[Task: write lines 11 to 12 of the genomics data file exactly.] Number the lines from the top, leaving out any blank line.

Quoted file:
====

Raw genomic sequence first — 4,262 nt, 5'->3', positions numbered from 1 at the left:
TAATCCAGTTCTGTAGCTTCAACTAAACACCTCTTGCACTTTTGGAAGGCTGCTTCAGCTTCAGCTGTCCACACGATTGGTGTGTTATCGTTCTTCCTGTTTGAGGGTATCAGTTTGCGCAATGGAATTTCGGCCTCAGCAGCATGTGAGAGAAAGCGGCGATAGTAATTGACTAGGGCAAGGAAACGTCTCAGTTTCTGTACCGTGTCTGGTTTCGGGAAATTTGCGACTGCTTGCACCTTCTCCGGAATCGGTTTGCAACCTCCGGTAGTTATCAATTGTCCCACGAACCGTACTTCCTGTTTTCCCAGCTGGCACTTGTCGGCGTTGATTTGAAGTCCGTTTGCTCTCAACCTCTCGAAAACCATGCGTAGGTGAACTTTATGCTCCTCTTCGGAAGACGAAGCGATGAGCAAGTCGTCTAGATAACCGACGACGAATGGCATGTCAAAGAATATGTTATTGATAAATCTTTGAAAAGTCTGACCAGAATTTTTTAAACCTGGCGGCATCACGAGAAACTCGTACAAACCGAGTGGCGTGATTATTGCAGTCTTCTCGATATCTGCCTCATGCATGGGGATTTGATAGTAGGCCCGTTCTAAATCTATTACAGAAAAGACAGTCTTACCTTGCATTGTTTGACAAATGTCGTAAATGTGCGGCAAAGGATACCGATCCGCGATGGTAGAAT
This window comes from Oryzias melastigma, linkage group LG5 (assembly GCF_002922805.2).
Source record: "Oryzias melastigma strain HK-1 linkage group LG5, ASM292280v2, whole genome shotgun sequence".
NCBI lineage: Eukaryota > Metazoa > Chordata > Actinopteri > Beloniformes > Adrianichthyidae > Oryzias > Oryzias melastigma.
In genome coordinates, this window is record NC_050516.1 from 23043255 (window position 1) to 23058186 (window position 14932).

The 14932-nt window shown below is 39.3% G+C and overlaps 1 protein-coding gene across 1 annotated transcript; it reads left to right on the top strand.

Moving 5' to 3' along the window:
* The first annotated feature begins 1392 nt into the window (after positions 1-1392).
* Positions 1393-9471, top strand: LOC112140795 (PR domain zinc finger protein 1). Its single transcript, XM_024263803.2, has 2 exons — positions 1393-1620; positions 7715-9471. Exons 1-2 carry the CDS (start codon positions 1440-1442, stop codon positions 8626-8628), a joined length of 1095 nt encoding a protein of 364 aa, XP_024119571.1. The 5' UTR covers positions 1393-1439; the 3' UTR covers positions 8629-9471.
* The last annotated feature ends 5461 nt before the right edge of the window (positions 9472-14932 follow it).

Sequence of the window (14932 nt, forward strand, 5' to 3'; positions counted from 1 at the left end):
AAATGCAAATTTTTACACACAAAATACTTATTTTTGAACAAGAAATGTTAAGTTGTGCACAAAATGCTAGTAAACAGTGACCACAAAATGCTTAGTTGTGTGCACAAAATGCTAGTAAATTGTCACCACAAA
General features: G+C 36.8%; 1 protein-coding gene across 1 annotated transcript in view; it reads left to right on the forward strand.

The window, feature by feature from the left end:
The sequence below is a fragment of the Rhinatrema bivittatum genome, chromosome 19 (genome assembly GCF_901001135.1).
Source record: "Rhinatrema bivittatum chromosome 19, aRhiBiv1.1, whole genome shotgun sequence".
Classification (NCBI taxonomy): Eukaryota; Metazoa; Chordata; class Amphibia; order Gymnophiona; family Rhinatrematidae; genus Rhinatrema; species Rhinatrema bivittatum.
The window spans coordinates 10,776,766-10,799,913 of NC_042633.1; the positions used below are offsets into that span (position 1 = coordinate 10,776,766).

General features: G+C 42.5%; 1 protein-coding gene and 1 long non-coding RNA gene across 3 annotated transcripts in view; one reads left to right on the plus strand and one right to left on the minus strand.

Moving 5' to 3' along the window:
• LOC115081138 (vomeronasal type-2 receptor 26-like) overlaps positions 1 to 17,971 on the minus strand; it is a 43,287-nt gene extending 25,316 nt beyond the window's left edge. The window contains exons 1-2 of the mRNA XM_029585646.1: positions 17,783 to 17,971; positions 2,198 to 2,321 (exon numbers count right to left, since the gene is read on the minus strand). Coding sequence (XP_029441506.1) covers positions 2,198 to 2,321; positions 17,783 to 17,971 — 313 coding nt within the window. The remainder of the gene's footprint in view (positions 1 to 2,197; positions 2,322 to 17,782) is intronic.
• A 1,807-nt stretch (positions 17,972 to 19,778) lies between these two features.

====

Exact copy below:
* The last annotated feature ends 5461 nt before the right edge of the window (positions 9472-14932 follow it).

Sequence of the window (14932 nt, forward strand, 5' to 3'; positions counted from 1 at the left end):